takes into account freestanding state conscience provisions. For
example, Illinois has a
contraceptive mandate, but also has a law relieving health care
payers of any liability for
declining to pay for or arrange for the payment of any health
care service that violates that
payer's conscience. Ill. Comp. Stat. Ann. Â§ 70/11.2.
26. California, New York, and Oregon.
27. Arizona, Arkansas, Connecticut, Delaware, Hawaii, Maryland,
Missouri, New Mexico, North
Carolina, Rhode Island, West Virginia, and Michigan. Five other
states (Maine, Massachusetts,
Nevada, New Jersey, and Rhode Island) have an exemption that is
broader in some respects,
narrower in others.
28. Arizona, Connecticut, Delaware, Maine, Maryland,
Massachusetts, Missouri, Nevada, New
Jersey, New Mexico, Rhode Island, and West Virginia.
29. Connecticut, Delaware, Hawaii, Maine, Maryland,
Massachusetts, Missouri, Nevada, New
Jersey, New Mexico, Rhode Island, and West Virginia.
30. Arkansas, Connecticut, Delaware, Maine, Maryland,
Massachusetts, Missouri, Nevada, New
Jersey, New Mexico, North Carolina, Rhode Island, and West
31. Arkansas, Connecticut, Delaware, Hawaii, Maine, Maryland,
Missouri, Nevada, New Jersey, New Mexico, North Carolina, Rhode
Island, and West Virginia.
32. For the most recent enactment, see Consolidated
Appropriations Act, 2010, Pub. L. No. 111-117, Div. F, tit. III ("Provided further, That in awarding
grants for natural family planning under
section 104 of the Foreign Assistance Act of 1961 no applicant
shall be discriminated against
because of such applicant's religious or conscientious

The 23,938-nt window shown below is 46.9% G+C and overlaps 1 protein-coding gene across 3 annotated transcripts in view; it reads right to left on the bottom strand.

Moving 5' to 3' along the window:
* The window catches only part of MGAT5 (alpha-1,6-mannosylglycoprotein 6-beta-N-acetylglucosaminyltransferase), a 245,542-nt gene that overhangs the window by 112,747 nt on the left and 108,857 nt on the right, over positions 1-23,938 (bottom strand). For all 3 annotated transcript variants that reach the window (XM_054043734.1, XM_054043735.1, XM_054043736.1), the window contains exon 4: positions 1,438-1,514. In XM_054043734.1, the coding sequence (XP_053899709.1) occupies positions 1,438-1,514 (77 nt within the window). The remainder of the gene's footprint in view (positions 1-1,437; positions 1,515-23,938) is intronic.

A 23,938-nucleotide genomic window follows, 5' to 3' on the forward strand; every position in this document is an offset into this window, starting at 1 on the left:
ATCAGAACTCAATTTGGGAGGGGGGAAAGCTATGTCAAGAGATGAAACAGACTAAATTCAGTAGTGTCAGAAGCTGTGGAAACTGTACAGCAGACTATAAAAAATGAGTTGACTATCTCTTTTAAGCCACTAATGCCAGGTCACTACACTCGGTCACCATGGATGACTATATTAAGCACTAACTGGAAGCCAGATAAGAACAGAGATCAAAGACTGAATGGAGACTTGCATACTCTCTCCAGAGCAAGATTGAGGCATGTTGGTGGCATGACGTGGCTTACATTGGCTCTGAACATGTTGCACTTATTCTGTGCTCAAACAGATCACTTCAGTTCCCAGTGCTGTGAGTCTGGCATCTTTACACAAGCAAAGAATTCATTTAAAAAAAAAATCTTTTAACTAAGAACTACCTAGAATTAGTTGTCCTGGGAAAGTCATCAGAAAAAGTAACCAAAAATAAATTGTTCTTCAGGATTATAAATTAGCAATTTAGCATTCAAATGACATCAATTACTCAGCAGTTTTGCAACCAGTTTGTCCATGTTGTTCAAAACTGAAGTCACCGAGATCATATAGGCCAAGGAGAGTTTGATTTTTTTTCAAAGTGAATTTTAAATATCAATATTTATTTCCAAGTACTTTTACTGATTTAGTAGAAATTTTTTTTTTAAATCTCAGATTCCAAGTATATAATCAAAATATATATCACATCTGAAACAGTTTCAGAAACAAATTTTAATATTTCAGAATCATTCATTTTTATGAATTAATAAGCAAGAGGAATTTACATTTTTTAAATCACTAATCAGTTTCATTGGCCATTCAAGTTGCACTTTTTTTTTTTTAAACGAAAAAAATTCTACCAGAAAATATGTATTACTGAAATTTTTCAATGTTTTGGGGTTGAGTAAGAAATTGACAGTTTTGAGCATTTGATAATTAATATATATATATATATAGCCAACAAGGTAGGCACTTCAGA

commitment to offer only natural family
33. For the most recent enactment, see id., Div. C, tit. VII, Â§
728 ("Nothing in this section shall
apply to a contract with â€¦ any existing or future plan, if the
carrier for the plan objects to such
coverage on the basis of religious beliefsâ€¦ In implementing this
section, any plan that enters
into or renews a contract under this section may not subject any
individual to discrimination on
the basis that the individual refuses to prescribe or otherwise
provide for contraceptives because
such activities would be contrary to the individual's religious
beliefs or moral convictions").
34. For the most recent enactment, see id., Div. C, tit. VIII, Â§
811 ("Nothing in this Act may be
construed to prevent the Council or Mayor of the District of
Columbia from addressing the issue
of the provision of contraceptive coverage by health insurance
plans, but it is the intent of
Congress that any legislation enacted on such issue should
include a 'conscience clause' which
provides exceptions for religious beliefs and moral
35. These are only examples. A fuller compendium of federal
conscience laws and regulations is
36. It will not be lost upon impressionable students that their
religiously-affiliated school says one
thing about the moral status of contraception and sterilization
but practices quite another in
providing coverage for those very items.
37. See supra Section
38. Larson v. Valente, 456 U.S. 228 (1982) (the government may
not pick and choose among
different religious organizations when it imposes some burden);
Church of Lukumi Babalu Aye v.
Hialeah, 508 U.S. 520 (1993) (government may not target one
religion for a particular burden); Wilson v. NLRB, 920 F.2d 1282 (6th Cir. 1990) (holding that
section 19 of the National Labor
Relations Act, which exempts from mandatory union membership any
employee who "is a
member of and adheres to established and traditional tenets or
teachings of a bona fide religion,
body, or sect which has historically held conscientious
objections to joining or financially
supporting labor organizations," is unconstitutional because it
discriminates among religions and
would involve an impermissible government inquiry into religious
tenets), cert. denied, 505 U.S.
39. Our discussion of the church plan exemption is not intended
to suggest that such an exemption
would be adequate. Indeed, such an exemption would be
inadequate, because it would fail to
protect many stakeholders with a moral or religious objection to
contraceptives or sterilization,
including individuals, insurers, and even many
40. As was true of the HHS mandate, the failure to allow the
usual notice and comment as to the
HHS exemption raises additional questions under the APA.